First published: Spring 1997
Up close, with the awesome achievement of Adolf Wölfli's text- and- drawing- and- poetry-and-music-filled books lying open before one's eyes, their rich tumult of wild imaginings and dazzling graphics more vivid than any reproduction could ever convey, the moment is a staggering one. For here, on page 8354 of what archivists have designated, in German, as Mappe 49, or the forty-ninth storage portfolio containing the last of the big bound volumes comprising Wolfli's multi-part Gesamtkunstwerk, the enigmatic farmboy-turned-artist, composer and author makes his final marks on paper.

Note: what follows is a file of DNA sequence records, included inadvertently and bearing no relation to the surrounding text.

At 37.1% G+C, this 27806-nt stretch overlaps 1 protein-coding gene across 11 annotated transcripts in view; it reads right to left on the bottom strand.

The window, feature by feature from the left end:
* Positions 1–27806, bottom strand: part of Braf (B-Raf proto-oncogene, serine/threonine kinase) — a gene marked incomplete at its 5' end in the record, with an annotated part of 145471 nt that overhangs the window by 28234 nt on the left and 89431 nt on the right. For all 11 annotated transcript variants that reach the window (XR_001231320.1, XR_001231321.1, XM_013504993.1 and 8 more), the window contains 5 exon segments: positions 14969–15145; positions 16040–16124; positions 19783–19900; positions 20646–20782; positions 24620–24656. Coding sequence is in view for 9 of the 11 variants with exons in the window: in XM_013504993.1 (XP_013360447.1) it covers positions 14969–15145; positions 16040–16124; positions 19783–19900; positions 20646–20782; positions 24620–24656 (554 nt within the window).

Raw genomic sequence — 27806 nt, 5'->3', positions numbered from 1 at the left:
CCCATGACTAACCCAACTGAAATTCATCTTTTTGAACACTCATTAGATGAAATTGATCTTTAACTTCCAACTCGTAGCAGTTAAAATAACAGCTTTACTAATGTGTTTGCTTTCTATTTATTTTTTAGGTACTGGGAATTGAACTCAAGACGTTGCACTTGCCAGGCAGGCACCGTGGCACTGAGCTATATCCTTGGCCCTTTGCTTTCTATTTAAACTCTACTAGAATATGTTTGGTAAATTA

They are the indecipherable words and numerals 'Brida. 16. Chehr: 1. Chrummah. 16. Chehr: 1. Stiiiga,' part of what their author called a song in this hand-stitched, unfinished Heft, or book, of The Funeral March, the last major series in his multi-volume magnum opus. With this phrase, written in plain pencil on newsprint, Wölfli's sprawling, sumptuous artistic production comes to a sudden close, like a road or railway track that abruptly ends. The sensation is all the more daunting considering the prolific outpouring that had preceded this precipitous conclusion, including nearly 25,000 pages in Wölfli's 45 books (with their 1,600 illustrations and 1,500 collages), plus an estimated 900 single-sheet drawings.